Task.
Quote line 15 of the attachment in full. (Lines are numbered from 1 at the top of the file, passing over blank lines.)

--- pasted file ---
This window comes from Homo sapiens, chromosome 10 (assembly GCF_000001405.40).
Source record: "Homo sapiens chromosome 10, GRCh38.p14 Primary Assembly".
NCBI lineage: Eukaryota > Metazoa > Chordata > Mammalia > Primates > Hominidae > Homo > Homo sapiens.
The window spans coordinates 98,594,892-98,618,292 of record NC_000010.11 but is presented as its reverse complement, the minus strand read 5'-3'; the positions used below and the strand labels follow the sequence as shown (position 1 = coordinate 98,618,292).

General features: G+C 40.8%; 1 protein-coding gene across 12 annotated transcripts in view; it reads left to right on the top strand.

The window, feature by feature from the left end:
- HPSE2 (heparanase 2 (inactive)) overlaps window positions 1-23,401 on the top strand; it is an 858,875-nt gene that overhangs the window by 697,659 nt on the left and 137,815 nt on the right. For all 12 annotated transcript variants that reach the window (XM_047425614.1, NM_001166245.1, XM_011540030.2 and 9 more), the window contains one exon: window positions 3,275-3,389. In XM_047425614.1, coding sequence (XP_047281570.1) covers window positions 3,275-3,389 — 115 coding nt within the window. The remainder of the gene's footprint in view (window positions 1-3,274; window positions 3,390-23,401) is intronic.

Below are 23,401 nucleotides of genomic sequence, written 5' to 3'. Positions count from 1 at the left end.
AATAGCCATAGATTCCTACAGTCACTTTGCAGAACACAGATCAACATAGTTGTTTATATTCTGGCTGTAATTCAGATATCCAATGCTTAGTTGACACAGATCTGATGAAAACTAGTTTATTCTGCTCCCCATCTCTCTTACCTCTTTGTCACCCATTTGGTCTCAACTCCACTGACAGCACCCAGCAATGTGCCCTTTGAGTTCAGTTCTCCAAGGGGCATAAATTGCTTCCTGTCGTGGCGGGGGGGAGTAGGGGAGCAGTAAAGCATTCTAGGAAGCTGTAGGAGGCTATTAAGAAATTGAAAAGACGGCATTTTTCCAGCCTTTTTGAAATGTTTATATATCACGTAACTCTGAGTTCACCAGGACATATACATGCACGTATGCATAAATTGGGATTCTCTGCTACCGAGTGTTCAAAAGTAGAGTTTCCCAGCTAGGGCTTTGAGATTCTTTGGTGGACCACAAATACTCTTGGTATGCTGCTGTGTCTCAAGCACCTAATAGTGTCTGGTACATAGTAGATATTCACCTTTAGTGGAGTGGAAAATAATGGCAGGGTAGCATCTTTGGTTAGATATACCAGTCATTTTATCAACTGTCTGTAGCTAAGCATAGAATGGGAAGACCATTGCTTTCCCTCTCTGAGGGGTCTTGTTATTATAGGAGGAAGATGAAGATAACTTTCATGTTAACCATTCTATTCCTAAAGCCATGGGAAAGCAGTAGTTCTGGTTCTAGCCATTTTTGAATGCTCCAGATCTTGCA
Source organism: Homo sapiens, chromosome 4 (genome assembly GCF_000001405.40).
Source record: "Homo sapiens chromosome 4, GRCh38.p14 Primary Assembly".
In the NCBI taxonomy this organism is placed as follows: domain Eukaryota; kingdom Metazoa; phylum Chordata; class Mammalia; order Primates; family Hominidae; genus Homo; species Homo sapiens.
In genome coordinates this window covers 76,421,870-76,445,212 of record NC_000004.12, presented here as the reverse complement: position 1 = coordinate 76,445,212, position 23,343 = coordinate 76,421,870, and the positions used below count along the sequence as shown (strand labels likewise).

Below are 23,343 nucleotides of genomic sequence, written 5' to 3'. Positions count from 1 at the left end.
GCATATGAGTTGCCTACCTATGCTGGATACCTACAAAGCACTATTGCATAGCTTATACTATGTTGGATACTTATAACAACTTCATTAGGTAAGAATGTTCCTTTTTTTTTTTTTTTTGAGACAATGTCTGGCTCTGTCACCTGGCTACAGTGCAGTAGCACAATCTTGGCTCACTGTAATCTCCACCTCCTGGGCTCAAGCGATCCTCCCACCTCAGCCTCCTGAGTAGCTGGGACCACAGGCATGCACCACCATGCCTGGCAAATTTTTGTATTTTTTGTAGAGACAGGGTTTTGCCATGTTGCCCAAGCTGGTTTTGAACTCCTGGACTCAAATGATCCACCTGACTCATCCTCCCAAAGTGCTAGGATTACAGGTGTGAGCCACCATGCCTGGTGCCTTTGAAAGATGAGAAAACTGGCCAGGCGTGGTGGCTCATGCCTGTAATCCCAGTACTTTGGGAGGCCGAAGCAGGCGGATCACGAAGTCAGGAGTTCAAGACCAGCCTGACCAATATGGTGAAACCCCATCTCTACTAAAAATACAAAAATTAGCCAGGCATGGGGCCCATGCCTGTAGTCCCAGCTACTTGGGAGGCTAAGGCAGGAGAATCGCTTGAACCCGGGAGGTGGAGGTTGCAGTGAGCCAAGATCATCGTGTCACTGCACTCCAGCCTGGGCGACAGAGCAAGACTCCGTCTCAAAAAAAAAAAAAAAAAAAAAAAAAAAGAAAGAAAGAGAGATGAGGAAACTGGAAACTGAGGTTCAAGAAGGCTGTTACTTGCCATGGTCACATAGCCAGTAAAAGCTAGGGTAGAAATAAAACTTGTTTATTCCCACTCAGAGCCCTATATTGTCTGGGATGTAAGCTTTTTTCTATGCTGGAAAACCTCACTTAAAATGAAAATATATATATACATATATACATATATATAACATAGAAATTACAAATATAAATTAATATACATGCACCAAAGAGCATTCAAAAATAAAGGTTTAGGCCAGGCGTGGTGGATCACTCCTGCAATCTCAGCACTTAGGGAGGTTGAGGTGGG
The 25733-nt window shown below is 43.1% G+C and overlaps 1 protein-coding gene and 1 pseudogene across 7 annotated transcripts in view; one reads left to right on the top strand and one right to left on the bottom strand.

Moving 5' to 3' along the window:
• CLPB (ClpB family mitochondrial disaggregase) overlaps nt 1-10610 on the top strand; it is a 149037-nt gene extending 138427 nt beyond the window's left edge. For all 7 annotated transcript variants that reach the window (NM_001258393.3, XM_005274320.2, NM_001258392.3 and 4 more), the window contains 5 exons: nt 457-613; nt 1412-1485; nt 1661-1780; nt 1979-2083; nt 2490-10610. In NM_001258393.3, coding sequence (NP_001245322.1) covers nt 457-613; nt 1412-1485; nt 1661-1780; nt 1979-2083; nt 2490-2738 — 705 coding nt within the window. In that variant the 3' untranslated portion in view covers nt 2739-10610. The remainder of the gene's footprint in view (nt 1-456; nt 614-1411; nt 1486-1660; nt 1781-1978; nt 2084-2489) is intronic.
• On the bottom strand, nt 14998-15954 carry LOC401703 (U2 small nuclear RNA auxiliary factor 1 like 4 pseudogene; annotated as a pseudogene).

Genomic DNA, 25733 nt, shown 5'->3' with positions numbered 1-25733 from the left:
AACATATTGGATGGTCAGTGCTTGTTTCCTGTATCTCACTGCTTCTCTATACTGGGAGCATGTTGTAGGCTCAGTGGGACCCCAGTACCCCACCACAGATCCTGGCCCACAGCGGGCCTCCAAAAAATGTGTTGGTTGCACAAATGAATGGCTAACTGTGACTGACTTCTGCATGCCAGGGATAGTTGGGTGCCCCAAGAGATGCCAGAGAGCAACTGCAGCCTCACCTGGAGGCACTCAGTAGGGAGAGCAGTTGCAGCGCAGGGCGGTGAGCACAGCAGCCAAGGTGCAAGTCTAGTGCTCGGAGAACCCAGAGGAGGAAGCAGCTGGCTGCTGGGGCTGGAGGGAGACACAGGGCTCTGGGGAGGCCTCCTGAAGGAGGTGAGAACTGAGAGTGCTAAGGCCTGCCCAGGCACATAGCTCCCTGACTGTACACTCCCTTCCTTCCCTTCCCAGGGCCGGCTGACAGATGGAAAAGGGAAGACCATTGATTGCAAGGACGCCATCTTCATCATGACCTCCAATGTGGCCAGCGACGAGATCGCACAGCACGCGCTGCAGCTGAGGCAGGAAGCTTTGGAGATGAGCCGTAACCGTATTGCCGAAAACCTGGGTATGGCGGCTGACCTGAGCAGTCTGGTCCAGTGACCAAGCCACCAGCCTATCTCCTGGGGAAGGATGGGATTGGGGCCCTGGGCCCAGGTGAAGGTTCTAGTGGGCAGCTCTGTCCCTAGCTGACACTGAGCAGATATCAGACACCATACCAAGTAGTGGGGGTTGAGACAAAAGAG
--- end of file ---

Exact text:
GCATATGAGTTGCCTACCTATGCTGGATACCTACAAAGCACTATTGCATAGCTTATACTATGTTGGATACTTATAACAACTTCATTAGGTAAGAATGTTCCTTTTTTTTTTTTTTTTGAGACAATGTCTGGCTCTGTCACCTGGCTACAGTGCAGTAGCACAATCTTGGCTCACTGTAATCTCCACCTCCTGGGCTCAAGCGATCCTCCCACCTCAGCCTCCTGAGTAGCTGGGACCACAGGCATGCACCACCATGCCTGGCAAATTTTTGTATTTTTTGTAGAGACAGGGTTTTGCCATGTTGCCCAAGCTGGTTTTGAACTCCTGGACTCAAATGATCCACCTGACTCATCCTCCCAAAGTGCTAGGATTACAGGTGTGAGCCACCATGCCTGGTGCCTTTGAAAGATGAGAAAACTGGCCAGGCGTGGTGGCTCATGCCTGTAATCCCAGTACTTTGGGAGGCCGAAGCAGGCGGATCACGAAGTCAGGAGTTCAAGACCAGCCTGACCAATATGGTGAAACCCCATCTCTACTAAAAATACAAAAATTAGCCAGGCATGGGGCCCATGCCTGTAGTCCCAGCTACTTGGGAGGCTAAGGCAGGAGAATCGCTTGAACCCGGGAGGTGGAGGTTGCAGTGAGCCAAGATCATCGTGTCACTGCACTCCAGCCTGGGCGACAGAGCAAGACTCCGTCTCAAAAAAAAAAAAAAAAAAAAAAAAAAAGAAAGAAAGAGAGATGAGGAAACTGGAAACTGAGGTTCAAGAAGGCTGTTACTTGCCATGGTCACATAGCCAGTAAAAGCTAGGGTAGAAATAAAACTTGTTTATTCCCACTCAGAGCCCTATATTGTCTGGGATGTAAGCTTTTTTCTATGCTGGAAAACCTCACTTAAAATGAAAATATATATATACATATATACATATATATAACATAGAAATTACAAATATAAATTAATATACATGCACCAAAGAGCATTCAAAAATAAAGGTTTAGGCCAGGCGTGGTGGATCACTCCTGCAATCTCAGCACTTAGGGAGGTTGAGGTGGG